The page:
Sunday, March 13, 2011

Jaipur (Rajasthan) Part 2 - Jaipur City

Jaipur was founded in 1727 by Sawai Jai Singh and is known as the “pink” city as the outer city walls are all painted pink in imitation of the red sandstone buildings of the Mughal cities of Delhi and Agra.
The city lies in the plain south of Amber and is just 10 kilometres away, the main road going past the artificial lake and the 18th century Jal Mahal (water palace). This palace was not accessible in 2001 or 2004.

There are seven gateways into the city and an inner arrangement of further gateways as you approach the centrepiece which is the City Palace.

The City Palace lies at the heart of the old city of Jaipur and has a fine collection of buildings with courtyards and gardens.
The first courtyard houses the 19th Century Mubarak Mahal that houses a fine collection of textiles, musical instruments and glass ornaments. The textile collection includes many fine royal costumes.

Another 18th Century addition in the form of a large marble gatehouse marks the way into the rest of the palace complex.

The attendants on duty are always happy to pose for photographs but can be a little over zealous in negotiating their fee.

The rest of the palace complex is 18th Century and the next courtyard houses the impressive Diwan I Khas although on both my visits in 2001 and 2004 access was not allowed to the public.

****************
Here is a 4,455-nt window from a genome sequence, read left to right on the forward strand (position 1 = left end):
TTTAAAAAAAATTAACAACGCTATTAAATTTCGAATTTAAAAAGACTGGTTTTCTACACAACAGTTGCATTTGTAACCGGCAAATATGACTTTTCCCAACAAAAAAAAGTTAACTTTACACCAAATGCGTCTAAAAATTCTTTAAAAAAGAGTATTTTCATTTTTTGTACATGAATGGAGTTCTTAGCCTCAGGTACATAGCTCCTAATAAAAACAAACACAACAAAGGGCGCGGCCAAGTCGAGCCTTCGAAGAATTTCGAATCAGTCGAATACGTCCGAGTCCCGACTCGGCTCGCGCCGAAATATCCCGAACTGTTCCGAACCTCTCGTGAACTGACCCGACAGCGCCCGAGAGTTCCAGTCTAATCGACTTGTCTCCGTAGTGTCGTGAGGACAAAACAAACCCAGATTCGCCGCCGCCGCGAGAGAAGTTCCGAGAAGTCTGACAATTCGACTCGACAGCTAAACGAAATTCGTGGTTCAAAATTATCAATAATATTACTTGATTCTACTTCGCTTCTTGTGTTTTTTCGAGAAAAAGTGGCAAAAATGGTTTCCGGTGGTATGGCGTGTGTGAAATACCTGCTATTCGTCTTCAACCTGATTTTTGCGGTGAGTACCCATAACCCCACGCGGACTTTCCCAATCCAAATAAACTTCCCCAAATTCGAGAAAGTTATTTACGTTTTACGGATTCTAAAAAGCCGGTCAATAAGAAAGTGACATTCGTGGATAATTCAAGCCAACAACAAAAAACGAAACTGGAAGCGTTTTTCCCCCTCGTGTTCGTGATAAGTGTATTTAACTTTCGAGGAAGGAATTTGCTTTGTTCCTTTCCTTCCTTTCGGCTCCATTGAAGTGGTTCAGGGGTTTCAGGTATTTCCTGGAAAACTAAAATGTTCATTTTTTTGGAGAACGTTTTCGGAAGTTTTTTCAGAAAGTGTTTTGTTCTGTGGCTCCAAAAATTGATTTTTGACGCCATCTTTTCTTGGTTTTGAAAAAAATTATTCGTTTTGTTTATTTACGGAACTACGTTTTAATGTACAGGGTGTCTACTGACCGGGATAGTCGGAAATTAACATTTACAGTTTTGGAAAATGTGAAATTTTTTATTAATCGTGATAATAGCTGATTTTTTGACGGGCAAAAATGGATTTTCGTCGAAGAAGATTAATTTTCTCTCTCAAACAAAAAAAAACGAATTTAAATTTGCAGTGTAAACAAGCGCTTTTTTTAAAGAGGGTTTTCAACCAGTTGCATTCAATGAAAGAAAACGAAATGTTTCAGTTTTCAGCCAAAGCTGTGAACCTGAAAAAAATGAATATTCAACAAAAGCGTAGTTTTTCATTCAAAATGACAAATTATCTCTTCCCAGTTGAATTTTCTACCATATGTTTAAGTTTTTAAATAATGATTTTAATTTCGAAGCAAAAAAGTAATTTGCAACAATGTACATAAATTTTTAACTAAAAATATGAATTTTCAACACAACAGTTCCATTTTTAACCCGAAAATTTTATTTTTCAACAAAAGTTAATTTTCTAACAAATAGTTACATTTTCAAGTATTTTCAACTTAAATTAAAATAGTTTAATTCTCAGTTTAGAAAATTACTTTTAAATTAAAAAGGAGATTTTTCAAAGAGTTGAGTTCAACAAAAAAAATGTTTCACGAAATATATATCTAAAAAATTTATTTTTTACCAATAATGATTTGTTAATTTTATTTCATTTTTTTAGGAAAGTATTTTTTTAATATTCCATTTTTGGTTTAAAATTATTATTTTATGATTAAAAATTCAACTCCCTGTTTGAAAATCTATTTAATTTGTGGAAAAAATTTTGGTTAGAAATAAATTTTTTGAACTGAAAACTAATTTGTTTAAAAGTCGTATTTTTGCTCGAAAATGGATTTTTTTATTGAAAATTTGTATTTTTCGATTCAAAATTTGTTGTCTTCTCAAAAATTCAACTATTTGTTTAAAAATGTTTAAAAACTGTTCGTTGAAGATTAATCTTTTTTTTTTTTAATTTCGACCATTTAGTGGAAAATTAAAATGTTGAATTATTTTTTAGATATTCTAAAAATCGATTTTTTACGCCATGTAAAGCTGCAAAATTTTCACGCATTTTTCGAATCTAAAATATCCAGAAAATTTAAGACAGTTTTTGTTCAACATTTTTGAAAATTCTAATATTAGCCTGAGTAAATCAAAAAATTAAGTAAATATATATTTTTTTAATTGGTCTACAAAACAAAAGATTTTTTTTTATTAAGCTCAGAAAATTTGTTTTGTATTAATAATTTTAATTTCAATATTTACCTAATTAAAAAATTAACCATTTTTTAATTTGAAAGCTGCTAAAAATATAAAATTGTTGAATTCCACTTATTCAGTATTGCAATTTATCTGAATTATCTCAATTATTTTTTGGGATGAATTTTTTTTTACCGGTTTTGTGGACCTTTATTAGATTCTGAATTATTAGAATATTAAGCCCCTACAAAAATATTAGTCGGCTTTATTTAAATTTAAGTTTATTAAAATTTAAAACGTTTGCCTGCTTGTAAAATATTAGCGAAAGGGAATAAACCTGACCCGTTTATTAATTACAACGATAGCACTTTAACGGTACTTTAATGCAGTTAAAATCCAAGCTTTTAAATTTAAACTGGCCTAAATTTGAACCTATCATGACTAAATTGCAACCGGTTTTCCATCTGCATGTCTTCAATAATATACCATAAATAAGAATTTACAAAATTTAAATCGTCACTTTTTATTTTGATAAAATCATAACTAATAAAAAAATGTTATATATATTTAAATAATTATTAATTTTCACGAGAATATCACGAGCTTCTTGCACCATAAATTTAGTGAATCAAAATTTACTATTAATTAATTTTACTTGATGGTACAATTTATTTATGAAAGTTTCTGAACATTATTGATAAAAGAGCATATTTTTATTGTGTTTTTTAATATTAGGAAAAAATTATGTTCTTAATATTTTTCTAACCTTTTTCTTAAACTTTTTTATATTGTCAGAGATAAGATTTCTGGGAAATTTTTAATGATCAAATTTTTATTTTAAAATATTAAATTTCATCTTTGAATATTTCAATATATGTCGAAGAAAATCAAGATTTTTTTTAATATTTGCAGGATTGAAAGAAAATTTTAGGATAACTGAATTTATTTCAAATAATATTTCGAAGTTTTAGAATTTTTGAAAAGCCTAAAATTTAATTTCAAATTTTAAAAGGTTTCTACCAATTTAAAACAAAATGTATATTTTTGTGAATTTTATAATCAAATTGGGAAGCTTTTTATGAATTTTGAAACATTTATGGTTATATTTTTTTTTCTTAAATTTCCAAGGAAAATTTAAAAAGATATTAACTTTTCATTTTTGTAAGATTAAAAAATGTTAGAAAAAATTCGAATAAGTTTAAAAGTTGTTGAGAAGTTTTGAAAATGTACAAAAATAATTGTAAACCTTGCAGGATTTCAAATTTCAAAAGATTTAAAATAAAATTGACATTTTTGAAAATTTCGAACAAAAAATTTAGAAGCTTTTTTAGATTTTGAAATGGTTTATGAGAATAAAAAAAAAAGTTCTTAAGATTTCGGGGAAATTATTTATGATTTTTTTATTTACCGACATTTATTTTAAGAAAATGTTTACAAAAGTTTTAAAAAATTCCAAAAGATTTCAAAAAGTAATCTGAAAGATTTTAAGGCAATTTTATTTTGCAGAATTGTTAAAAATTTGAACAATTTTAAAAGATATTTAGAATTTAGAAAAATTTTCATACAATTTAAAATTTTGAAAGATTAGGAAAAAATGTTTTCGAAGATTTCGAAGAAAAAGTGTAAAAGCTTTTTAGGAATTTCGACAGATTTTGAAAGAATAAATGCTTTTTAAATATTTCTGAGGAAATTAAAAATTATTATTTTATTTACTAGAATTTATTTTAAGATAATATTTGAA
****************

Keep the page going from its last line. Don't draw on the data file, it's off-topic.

This is an “open” design though and has some rich carvings in amongst the archways. The chamber houses the Gangajali, two giant silver urns (reputedly the largest silver objects in the world) built so that Madho Singh II could take sufficient Ganga water to drink on his visit to Britain in 1901.

The Ridhi Sidhi Pol leads to the final courtyard with public access before the private apartments still occupied by the current Maharaja.

This courtyard is known as the Pitam Niwas Chowk or Peacock Courtyard and is dominated by the Chandra Mahal that is not open to the public, pigeon courtyard would have been more appropriate on my visit!

The courtyard has four gateways each one representing a different season and decorated accordingly.

The most spectacular is the Peacock Gate representing autumn; the Lotus Gate for summer; the Green Gate (decorated with "waves") for spring and the Rose Gate for winter.

The Peacock gate from the courtyard leads into the Chandra Mahal that dominates the courtyard (and indeed the Palace complex) as it runs to seven floors.

The Jantar Mantar astronomical observatory is next to the City Palace and is a real curiosity although it is very similar to the slightly later version also built by Jai Singh in Delhi. The Delhi version although smaller in overall scale has much the same design, so much so that I didn’t revisit on my return to Jaipur in 2004.
Other sights in Jaipur include the magnificent Hawa Mahal (Palace of the Winds) that overlooks the streets.

Just outside the old city is the rather grand Albert Hall Museum in the Ram Niwas Gardens, built to commemorate the visit in 1876 of the future King Emperor (and then Albert, Prince of Wales). Unfortunately the collections and displays in the museum do not match the grandeur of the building itself.

Jaipur photo collection:

More on Jaipur:
More on the Jantar Mantars of Jai Singh:

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